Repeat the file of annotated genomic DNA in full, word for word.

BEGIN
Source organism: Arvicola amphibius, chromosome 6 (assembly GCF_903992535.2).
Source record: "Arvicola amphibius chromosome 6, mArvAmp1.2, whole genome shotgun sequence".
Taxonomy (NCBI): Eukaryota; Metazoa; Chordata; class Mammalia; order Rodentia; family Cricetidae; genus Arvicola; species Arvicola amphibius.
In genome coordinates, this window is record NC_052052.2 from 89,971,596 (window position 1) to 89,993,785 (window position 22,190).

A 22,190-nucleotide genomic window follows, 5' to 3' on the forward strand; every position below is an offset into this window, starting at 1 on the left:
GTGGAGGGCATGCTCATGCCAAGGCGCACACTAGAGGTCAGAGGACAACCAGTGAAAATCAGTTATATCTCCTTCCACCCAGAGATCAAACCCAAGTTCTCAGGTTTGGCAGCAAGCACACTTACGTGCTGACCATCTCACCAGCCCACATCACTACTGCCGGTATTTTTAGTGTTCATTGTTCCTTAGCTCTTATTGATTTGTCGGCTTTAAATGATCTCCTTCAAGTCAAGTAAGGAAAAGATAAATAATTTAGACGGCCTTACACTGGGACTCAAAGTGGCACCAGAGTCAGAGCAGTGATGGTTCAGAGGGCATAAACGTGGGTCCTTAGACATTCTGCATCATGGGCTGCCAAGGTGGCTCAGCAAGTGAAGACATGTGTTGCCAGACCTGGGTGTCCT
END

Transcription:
Source organism: Arvicola amphibius, chromosome 6 (assembly GCF_903992535.2).
Source record: "Arvicola amphibius chromosome 6, mArvAmp1.2, whole genome shotgun sequence".
Taxonomy (NCBI): Eukaryota; Metazoa; Chordata; class Mammalia; order Rodentia; family Cricetidae; genus Arvicola; species Arvicola amphibius.
In genome coordinates, this window is record NC_052052.2 from 89,971,596 (window position 1) to 89,993,785 (window position 22,190).

A 22,190-nucleotide genomic window follows, 5' to 3' on the forward strand; every position below is an offset into this window, starting at 1 on the left:
GTGGAGGGCATGCTCATGCCAAGGCGCACACTAGAGGTCAGAGGACAACCAGTGAAAATCAGTTATATCTCCTTCCACCCAGAGATCAAACCCAAGTTCTCAGGTTTGGCAGCAAGCACACTTACGTGCTGACCATCTCACCAGCCCACATCACTACTGCCGGTATTTTTAGTGTTCATTGTTCCTTAGCTCTTATTGATTTGTCGGCTTTAAATGATCTCCTTCAAGTCAAGTAAGGAAAAGATAAATAATTTAGACGGCCTTACACTGGGACTCAAAGTGGCACCAGAGTCAGAGCAGTGATGGTTCAGAGGGCATAAACGTGGGTCCTTAGACATTCTGCATCATGGGCTGCCAAGGTGGCTCAGCAAGTGAAGACATGTGTTGCCAGACCTGGGTGTCCT